International Space Station Expedition 46 Commander Scott Kelly during a spacewalk, Dec. 21, 2015 Reuters/NASA/Scott Kelly

For astronauts who have undertaken lengthy sojourns in the low-gravity environment of space, back pain is a serious health concern. According to NASA, lower back pain is nearly 70 percent more prevalent in space than on Earth, but despite this, the exact cause of the malady has been hard to ascertain.

Until now.

According to a NASA-sanctioned study published Tuesday in the journal Spine, astronauts’ back pain is caused by wasting of paraspinal muscles — that connect the vertebrae and control their movement — rather than swelling of spinal disks due to lack of gravity as previously thought.

The study, which compared MRIs and stress test data of six NASA astronauts before and after they spent several months on the International Space Station, found that the cross-sectional area of the paraspinal muscles decreased by an average of 19 percent between preflight and immediate post-flight scans. Two months after the flight, only about two-thirds of the reduction had reversed.

In addition, the ratio of the cross-sectional area of the paraspinal muscles relative to the total paraspinal cross-sectional area also decreased drastically — to 72 percent immediately postflight from 86 percent preflight. This ratio later recovered by 81 percent, remaining below the pre-flight value.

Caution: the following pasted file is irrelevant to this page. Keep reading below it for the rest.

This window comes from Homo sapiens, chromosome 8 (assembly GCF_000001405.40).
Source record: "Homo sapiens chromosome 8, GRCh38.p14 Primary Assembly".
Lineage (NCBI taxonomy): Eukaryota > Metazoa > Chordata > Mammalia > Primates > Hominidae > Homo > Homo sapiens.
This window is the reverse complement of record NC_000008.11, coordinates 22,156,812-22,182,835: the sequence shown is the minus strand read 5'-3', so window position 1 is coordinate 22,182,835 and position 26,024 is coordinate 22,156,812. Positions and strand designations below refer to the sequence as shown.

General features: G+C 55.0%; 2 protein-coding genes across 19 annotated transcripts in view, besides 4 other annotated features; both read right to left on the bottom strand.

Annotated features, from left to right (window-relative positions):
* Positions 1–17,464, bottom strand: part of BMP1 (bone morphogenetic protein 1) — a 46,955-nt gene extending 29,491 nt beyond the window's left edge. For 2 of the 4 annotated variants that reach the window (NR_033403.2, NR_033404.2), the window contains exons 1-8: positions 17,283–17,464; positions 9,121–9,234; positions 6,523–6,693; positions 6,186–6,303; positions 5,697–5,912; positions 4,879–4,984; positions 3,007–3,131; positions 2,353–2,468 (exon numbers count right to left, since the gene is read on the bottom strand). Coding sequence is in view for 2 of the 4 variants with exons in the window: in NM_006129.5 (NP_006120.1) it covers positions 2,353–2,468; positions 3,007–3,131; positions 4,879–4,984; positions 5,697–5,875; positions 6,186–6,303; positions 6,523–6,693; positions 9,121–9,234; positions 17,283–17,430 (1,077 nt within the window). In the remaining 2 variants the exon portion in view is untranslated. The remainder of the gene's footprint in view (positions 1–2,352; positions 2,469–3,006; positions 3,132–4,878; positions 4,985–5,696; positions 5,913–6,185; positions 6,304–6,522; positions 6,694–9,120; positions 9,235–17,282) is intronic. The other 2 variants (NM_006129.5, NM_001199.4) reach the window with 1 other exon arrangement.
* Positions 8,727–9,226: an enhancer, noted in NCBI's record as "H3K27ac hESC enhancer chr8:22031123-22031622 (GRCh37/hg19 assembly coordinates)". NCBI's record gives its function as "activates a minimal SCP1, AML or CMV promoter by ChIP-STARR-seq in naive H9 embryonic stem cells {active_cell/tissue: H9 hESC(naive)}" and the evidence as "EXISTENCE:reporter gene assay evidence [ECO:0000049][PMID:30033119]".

“These findings run counter to the current scientific thinking about the effects of microgravity on disc swelling,” lead author Douglas Chang, an associate professor of orthopaedic surgery at the University of California, San Diego, said in a statement. “Further studies will be needed to clarify the effects on disc height, and determine whether they contribute to the increase in body height during space missions, and to the increased risk of herniated discs. However, it’s information like this that could provide helpful information needed to support longer space missions, such as a manned mission to Mars.”

Using current technology, the journey to Mars would take anything between six to eight months. And, when the first humans do land on the red planet, they would need to be in the best shape possible, given that they would be burdened with the onerous task of starting a colony from scratch.

The good news is that researchers believe that there are certain “core-strengthening” exercises — similar to the ones recommended for patients on Earth suffering from back pain — that can prove effective in preventing, or at least reducing, the effects of spaceflight on spinal muscles.

“If you could do yoga in space that might really help the astronauts,” co-author Alan Hargens, also from the University of California, San Diego, told the Guardian. “We need to reproduce the normal daily loading activity on the spine in space.”